Another hike in the target policy range to 1.75-2.00%, which would put the fed funds rate within striking distance of the bottom end of many neutral estimates, may in fact turn out to be the least of the policy takeaways from this week’s meeting of the Federal Open Market Committee.
Instead, much of the market attention may invariably be drawn to how Chairman Jerome Powell handles inevitable press conference questions about the neutral rate, the statement guidance language, and the balance sheet issues going forward — perhaps even enough to drown out the usual fanfare over the always problematic rate dot plots.
*** An extended debate over estimates for neutral, and how this should reshape statement language and when, is likely to dominate much of the discussions at this week’s meeting. There is a decent possibility the Committee may signal a near enough proximity to neutral to begin what we expect will be a two-step transition in the guidance language from policy normalization to a data- dependent policy path; but, on balance, we suspect it is a bit too early to do so, though at minimum, Chairman Powell will use the presser to map out coming changes in the forward guidance language. ***
*** Along with the 25 basis point increase in the target policy range, the FOMC is also very likely to set a lower 20 bp increase in the Interest on Excess Reserves, or at least they better if they want to avoid a self-inflicted pop in money market volatility. But we do not expect any announced changes in balance sheet policy, and on inevitable questions about its terminal size and the eventual operational framework, we doubt Chairman Powell will offer detailed comment, as we think it is still an active debate with a decision unlikely until perhaps the September meeting. ***
*** Overall, our best sense of where the Committee consensus stands suggests that Chairman Powell will seek to stick to his “middle ground” narrative, pushing back against any excessively hawkish (or dovish) market reaction to movements in the rate dots, changes in the projections, or statement language. Despite the solid recent data, we doubt the FOMC majority sees enough momentum in inflation that would warrant a more hawkish policy stance, we still think, until probably the September meeting. ***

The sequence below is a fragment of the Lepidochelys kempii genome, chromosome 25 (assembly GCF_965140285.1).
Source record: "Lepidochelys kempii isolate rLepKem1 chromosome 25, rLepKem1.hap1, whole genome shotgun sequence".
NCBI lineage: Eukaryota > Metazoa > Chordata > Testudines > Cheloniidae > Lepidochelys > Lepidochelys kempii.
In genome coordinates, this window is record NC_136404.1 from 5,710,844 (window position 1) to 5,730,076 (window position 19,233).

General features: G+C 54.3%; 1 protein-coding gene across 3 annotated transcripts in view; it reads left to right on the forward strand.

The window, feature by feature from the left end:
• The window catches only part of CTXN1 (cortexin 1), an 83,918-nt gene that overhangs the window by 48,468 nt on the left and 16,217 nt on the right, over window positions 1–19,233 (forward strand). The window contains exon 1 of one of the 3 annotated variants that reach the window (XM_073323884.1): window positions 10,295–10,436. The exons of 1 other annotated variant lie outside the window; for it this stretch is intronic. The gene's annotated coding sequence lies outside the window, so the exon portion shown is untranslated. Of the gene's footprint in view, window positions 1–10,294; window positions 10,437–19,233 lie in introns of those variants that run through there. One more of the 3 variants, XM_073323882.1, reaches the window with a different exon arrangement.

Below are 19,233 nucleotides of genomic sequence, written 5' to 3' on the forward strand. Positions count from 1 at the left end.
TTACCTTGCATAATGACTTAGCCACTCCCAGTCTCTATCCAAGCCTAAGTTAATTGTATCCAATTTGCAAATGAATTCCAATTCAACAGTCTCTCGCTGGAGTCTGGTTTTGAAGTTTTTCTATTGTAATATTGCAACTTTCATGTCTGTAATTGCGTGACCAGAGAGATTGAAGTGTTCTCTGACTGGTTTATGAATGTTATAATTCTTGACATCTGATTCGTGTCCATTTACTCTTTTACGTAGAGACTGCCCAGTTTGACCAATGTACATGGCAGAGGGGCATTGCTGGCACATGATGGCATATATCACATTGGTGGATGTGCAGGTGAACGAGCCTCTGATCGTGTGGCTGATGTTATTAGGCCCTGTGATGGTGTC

A Full Early Summer Agenda
The June FOMC meeting will have a full agenda on the table, and will be set against the backdrop of multiple market attention grabbing events, among them the historic meeting in Singapore between President Trump and North Korea’s Kim Jong-Un, a meeting of oil superpowers in Moscow on the sidelines of the World Cup between Russian President Vladimir Putin and Saudi Arabia’s Crown Prince Mohammed bin Salman, not to mention the European Central Bank and Bank of Japan policy meetings.
In terms of our expectations for the rate dots, we still expect the 2018 rate dot median will stay at three hikes rather than four. We in fact think there is perhaps as much chance for any individual four hike rate dot moving down to three as there is for a three rate dot being nudged up to four.
We are unsure of the most likely movement in the 2019 and 2020 rate dot projections at this meeting, but as we wrote previously, by September in any case our sense is that the rate dot trajectories could flatten somewhat, but the tightening cycle extended into 2021 (see SGH 5/22/18, “Fed: A Honeymoon’s Second Doubts”).
But perhaps the most important takeaway on the rate dot front will be what we think is a likely pushback by Chairman Powell in reading too much into the rate dot projections, for instance, in a fourth hike this year making it into the median; after all, the whole point of where the FOMC is generally headed in terms of its communications policy is to move away from forward guidance and to a meeting to meeting data-dependent decision-making — and the rate dots are not meant as guidance in any case.
In terms of the Summary of Economic Projections, we doubt there will be much movement in the medians, with most of changes in real growth and inflation forecasts showing up in a wider dispersal in the full ranges of the Committee forecasts before they are topped and tailed for the central tendency. The median in any case, for core inflation is likely to remain unchanged, and same with median for trend growth and the longer run neutral estimates.
But the median 2018 headline unemployment rate projections will certainly be marked down still further, again, to at least 3.8% and probably well on its way to the 3.6% level already penciled in for both 2019 and 2020. That is nearly a full point below the longer run unemployment estimates, though there is a pretty good chance it too will be tweaked down to 4.4% from 4.5% and 4.6% in December.
More to the point, however, as anxious as the very tight labor market makes even the most dovish Committee member, at the same time even (most of) the more hawkish Committee members don’t see any gathering momentum to the underlying trend inflation. It is more of a 2019 story, and as long as that assumption is confirmed in the data over the next few months, Chairman Powell and the Committee majority will remain fairly confident they can be patient in continuing with their gradual pace of rate hikes.
So while the data have continued to be solid, supporting the Fed’s gradualist approach to neutral, we doubt the Fed will see the numbers as being so strong that they require a change in the policy messaging on pace of rates normalization.
R* and Language Changes